In the early months of this year, residents of Southeast's Greenway neighborhood were hit with an average of seven burglaries and attempted break-ins a week. In March, they decided to do something about it.

The residents formed a crime prevention club and asked the Sixth District Police Precinct for help in keeping crime out of their neighborhood.

Since then, police have held weekly meetings at the Sixth District station to teach residents such things as how to spot suspicious persons in the neighborhood, what information to remember to help police search for a criminal, how to register belongings and how to protect their homes, said Officer Sue McGinnis.

Last week, the residents took to the streets themselves for something of a celebration: Crime activity has gone down to less than two burglaries a month.

About 200 people turned out for the Neighborhood Watch Awareness Fair, the first such public event since the mayor initiated a 13-point crime prevention plan last February.

"We have a lot of work to do and we've got to get it done," said Elizabeth Travers, cofounder of the Citizens of Sixth District Neighborhood Watch Crime Prevention Club.

"This is to make people aware of what can happen. Most people are careless with their daily lives," said Juanita Short of 216 34th St. SE. Short and the two neighbors who live on either side of her small frame house have looked out for each other since they moved into the neighborhood more than a year ago.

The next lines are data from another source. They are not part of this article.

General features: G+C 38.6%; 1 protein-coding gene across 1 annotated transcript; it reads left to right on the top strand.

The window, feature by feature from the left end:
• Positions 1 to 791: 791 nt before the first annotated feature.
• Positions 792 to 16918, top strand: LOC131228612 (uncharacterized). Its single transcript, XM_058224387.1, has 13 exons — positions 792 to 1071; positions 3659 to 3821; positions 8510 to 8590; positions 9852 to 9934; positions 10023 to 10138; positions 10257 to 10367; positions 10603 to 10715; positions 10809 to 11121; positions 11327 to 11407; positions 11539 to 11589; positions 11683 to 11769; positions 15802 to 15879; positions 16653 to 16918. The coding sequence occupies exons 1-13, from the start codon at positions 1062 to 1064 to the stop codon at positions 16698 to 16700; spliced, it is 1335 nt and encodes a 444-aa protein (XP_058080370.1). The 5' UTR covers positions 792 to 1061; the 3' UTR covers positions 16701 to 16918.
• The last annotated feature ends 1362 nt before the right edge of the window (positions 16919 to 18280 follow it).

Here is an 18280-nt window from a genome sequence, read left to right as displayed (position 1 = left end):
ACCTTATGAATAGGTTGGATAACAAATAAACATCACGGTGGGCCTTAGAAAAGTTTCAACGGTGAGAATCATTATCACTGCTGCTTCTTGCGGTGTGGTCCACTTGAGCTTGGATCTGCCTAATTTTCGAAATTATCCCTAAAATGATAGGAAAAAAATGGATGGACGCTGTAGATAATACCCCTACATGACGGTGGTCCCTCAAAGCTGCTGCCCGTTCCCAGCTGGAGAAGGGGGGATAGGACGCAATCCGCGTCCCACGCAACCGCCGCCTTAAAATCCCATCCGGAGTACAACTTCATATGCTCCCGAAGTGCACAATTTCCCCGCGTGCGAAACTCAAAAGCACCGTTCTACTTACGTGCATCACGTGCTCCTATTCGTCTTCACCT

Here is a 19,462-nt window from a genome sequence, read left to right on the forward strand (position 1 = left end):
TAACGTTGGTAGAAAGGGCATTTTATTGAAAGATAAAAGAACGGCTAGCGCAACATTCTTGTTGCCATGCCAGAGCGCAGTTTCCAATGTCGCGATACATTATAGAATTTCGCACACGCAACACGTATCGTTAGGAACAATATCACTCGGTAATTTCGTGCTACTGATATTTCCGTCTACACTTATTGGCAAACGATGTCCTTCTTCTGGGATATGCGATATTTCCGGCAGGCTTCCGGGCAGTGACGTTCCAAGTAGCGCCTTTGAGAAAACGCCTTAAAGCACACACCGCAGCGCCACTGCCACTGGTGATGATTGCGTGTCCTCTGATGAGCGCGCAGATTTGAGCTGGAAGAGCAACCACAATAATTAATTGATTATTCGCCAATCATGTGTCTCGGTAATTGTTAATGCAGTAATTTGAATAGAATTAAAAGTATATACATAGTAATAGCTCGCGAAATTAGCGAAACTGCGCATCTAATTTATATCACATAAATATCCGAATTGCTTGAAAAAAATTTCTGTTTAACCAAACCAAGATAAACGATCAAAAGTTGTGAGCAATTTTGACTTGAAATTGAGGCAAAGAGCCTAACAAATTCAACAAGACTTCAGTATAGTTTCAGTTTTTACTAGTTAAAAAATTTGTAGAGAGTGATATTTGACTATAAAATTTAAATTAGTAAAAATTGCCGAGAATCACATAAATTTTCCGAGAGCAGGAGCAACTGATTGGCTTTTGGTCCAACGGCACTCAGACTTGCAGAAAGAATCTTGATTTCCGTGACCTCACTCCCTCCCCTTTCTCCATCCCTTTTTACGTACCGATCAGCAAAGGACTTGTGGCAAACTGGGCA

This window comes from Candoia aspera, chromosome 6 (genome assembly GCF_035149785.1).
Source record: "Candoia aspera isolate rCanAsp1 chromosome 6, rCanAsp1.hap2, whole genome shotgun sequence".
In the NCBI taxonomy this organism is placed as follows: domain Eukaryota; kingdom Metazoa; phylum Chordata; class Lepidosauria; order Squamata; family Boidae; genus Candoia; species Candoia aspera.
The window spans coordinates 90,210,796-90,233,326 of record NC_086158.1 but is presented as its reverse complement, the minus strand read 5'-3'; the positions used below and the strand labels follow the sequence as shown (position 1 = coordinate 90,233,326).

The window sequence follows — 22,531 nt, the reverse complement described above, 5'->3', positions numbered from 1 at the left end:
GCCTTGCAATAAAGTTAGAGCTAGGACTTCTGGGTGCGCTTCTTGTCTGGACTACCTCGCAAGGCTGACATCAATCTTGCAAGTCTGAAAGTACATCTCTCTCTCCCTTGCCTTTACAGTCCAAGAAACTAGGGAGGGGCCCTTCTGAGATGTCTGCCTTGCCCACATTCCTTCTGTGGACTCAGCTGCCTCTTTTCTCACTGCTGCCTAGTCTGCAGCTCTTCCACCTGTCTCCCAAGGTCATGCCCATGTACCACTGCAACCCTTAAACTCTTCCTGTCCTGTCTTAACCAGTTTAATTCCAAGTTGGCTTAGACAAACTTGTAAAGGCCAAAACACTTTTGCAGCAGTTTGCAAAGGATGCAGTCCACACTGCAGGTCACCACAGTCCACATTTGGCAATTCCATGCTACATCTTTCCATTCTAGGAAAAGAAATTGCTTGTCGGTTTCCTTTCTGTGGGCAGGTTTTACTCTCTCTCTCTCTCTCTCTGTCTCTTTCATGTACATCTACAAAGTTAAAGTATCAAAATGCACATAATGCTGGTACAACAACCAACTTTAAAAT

"We all have different hours, we all have dogs, we have each others' phone numbers at work," said Wanda Freeman, block captain of the 200 block on 34th Street.

The recently renovated apartments and influx of new neighbors hampered communication among the neighbors for a time and may have attributed to the high rate of crime the area experienced earlier this year, residents of the streets said.

Freeman, a victim of a burglary shortly after her move into a Capitol Hill neighborhood four years ago, said that knowing her two neighbors made her feel better about living there.

The club hopes to create a fund that could be used to help future victims of crime in the neighborhood, and to expand the crime watch club to other streets in the area, said cofounder Sandra L. Moon.

"I've been fortunate," said Moon, who hosted the club's first gathering in her home on Croffut Place. "The fair was to get more people together."

It did just that. Penny candy, music vibrating from a police van, and the clatter of two bands drew curious residents out of their homes. The fair also featured visual displays of drug paraphernalia from the police department's drugmobile, a mock court involving a burglary case enacted by Evans Junior High School students, and a weight-lifting show by a boys' club.

Around the corner, Ted and Geneva Harrison, four-year residents of Croffut Place, ventured out on their porch to watch the fair. Owners of a dog that is part German shepherd, part collie, the couple credited their varied schedules, which allow someone to be at home most of the time, for the lack of attacks on their home.

"I guess that's made all the difference," said Ted Harrison.